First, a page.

Getting in a state

The development of international law on investment arbitrations has been chaotic, making it difficult for foreign investors to bring a claim. Matthew Weiniger reports on their options

Investment dispute arbitrations (arbitrations between a foreign investor and the state within which it has invested) are becoming increasingly common against Eastern European and former CIS states. Aggrieved investors are now more likely to assert their rights when they feel they have been infringed by a state. However, it is not always easy for those advising investors to find out all of the rights the investor may enjoy.

Many of the legal developments within this relatively new field are taking place at the level of public international law. There is no single authoritative source of public international law, and even its basic principles, as applied in this field, can be difficult to ascertain and are thus subject to uncertainty. The development of public international law in the field of investment arbitrations is somewhat chaotic. An investor can find itself with an overlapping array of rights and possible international forums within which those rights can be enforced.

This multitude of options can, however, work to the investor's advantage. Unlike commercial arbitrations, which must be based on the specific agreement of the parties, investment arbitrations are not limited to cases where the parties to the arbitration have entered into a contract. Investment arbitrations can often be brought under a number of different legal instruments. An investor may be able to select which company within its group should be the claimant and the specific legal instrument under which the claim is to be brought. This is an important advantage, as the particular nature of the dispute may make it more suited to one arbitration regime than to another.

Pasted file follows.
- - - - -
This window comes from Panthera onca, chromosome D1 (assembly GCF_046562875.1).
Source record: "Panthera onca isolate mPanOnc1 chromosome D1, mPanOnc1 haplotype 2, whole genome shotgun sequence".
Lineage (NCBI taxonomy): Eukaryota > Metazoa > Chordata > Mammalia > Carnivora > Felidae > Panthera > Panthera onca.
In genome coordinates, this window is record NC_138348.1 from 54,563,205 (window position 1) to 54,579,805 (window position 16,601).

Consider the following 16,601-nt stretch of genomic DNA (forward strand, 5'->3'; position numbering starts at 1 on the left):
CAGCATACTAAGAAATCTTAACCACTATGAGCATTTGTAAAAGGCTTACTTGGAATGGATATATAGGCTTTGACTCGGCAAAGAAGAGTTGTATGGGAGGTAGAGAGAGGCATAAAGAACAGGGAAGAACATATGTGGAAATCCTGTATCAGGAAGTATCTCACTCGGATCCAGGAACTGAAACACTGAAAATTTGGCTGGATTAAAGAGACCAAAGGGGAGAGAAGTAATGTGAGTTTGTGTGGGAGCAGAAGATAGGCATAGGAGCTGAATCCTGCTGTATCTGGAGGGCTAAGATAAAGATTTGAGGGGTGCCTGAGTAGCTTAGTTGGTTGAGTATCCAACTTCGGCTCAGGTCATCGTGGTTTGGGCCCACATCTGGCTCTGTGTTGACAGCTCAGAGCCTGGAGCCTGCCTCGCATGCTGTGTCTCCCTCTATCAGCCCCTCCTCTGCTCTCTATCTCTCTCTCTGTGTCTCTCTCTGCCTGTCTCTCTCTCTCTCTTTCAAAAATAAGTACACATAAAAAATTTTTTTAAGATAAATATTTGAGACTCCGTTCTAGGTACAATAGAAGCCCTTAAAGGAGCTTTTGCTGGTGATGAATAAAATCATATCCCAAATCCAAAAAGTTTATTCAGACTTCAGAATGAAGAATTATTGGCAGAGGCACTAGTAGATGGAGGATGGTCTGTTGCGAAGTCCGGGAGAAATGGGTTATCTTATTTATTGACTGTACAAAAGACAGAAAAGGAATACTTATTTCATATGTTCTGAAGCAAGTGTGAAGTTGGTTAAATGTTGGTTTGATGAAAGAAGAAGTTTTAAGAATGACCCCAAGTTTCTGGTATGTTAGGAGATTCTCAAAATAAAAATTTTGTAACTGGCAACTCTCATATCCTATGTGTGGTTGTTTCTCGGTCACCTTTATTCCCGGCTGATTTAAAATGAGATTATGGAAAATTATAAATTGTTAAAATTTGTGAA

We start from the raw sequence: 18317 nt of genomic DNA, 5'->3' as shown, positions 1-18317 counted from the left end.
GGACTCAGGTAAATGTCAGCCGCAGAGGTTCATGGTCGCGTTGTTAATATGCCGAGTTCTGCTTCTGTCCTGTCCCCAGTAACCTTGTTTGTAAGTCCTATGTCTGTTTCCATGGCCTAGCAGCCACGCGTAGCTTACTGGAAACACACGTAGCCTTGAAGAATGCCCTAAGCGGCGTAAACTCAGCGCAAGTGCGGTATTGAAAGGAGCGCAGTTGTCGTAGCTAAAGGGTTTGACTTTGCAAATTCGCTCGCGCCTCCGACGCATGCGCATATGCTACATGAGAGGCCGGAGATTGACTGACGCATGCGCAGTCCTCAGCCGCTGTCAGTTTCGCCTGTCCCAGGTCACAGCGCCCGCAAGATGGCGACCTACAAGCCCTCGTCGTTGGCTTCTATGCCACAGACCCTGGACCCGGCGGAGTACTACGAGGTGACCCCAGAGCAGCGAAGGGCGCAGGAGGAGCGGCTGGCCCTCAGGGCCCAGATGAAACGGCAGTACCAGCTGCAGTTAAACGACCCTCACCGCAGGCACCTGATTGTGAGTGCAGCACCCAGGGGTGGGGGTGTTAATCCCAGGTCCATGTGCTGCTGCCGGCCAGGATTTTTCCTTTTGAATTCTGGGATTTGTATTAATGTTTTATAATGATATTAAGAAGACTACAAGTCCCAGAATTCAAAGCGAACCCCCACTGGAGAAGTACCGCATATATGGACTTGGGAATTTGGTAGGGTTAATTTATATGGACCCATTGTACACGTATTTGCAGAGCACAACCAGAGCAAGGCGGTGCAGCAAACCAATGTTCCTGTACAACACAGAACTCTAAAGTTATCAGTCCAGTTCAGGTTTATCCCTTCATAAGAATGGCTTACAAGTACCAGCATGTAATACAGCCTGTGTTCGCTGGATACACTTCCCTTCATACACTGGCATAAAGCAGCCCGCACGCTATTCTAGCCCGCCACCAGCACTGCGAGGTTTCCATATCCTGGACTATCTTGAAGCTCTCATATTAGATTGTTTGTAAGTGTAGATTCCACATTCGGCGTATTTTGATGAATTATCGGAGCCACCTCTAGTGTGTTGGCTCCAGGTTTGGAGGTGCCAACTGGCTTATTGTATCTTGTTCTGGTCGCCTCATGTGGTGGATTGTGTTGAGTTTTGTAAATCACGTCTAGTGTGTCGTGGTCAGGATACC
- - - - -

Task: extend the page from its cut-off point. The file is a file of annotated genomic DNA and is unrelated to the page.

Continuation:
The four principal types of legal instruments on which investment arbitrations are based are:

1. Contractual agreement between the investor and a state or state entity

This remains a common basis, but not the only basis, for investment arbitrations. However, a multinational group of companies is not necessarily limited to the remedies available to the particular subsidiary that is the contracting party under the agreement. Nor is the group necessarily limited to bringing the claim in the name of the contracting subsidiary.